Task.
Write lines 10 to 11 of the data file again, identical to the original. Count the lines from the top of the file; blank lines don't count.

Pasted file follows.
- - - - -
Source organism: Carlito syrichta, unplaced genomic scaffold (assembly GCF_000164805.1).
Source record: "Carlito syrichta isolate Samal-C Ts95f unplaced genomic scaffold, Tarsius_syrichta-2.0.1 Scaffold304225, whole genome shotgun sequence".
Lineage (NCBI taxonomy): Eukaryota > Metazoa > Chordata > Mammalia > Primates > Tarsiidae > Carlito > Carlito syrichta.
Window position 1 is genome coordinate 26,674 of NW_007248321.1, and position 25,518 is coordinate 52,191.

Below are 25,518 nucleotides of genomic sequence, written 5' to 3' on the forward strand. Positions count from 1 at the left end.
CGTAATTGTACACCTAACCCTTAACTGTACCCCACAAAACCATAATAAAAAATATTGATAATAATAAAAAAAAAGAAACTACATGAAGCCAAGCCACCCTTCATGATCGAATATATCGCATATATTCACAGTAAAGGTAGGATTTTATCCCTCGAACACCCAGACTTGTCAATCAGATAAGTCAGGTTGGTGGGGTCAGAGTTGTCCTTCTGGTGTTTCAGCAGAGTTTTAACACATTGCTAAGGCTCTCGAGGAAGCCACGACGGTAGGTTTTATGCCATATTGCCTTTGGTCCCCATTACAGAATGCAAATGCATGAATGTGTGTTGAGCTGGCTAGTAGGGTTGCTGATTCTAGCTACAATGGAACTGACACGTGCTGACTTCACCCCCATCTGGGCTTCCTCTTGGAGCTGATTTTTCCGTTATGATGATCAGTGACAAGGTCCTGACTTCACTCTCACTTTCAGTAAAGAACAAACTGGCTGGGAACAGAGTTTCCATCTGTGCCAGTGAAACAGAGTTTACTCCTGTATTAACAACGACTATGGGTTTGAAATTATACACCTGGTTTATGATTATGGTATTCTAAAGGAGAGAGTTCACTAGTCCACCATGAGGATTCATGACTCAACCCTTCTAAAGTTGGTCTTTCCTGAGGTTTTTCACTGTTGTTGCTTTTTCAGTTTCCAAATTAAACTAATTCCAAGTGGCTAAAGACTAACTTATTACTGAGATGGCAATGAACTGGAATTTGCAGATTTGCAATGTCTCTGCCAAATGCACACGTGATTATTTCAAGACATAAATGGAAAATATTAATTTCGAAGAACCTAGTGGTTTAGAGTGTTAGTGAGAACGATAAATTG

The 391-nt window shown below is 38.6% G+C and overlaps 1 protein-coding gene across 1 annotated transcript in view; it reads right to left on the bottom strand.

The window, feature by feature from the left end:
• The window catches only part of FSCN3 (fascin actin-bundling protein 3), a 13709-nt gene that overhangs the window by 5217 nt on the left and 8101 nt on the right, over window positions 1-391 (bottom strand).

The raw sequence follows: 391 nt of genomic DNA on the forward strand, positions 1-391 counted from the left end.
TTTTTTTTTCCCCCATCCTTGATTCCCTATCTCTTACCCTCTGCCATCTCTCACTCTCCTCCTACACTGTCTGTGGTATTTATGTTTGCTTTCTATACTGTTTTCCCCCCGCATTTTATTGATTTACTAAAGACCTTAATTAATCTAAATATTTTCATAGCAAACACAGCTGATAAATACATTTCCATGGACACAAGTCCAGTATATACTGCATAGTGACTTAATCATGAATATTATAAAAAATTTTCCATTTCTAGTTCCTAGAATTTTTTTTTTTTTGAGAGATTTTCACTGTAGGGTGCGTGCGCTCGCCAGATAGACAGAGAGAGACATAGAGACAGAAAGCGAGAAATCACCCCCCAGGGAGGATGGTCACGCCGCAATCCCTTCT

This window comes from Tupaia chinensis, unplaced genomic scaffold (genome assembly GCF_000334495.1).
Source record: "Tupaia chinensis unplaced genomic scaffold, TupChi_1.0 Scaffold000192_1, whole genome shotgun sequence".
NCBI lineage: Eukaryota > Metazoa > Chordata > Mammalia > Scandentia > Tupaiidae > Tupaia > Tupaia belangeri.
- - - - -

The raw sequence follows: 391 nt of genomic DNA on the forward strand, positions 1-391 counted from the left end.
TTTTTTTTTCCCCCATCCTTGATTCCCTATCTCTTACCCTCTGCCATCTCTCACTCTCCTCCTACACTGTCTGTGGTATTTATGTTTGCTTTCTATACTGTTTTCCCCCCGCATTTTATTGATTTACTAAAGACCTTAATTAATCTAAATATTTTCATAGCAAACACAGCTGATAAATACATTTCCATGGACACAAGTCCAGTATATACTGCATAGTGACTTAATCATGAATATTATAAAAAATTTTCCATTTCTAGTTCCTAGAATTTTTTTTTTTTTGAGAGATTTTCACTGTAGGGTGCGTGCGCTCGCCAGATAGACAGAGAGAGACATAGAGACAGAAAGCGAGAAATCACCCCCCAGGGAGGATGGTCACGCCGCAATCCCTTCT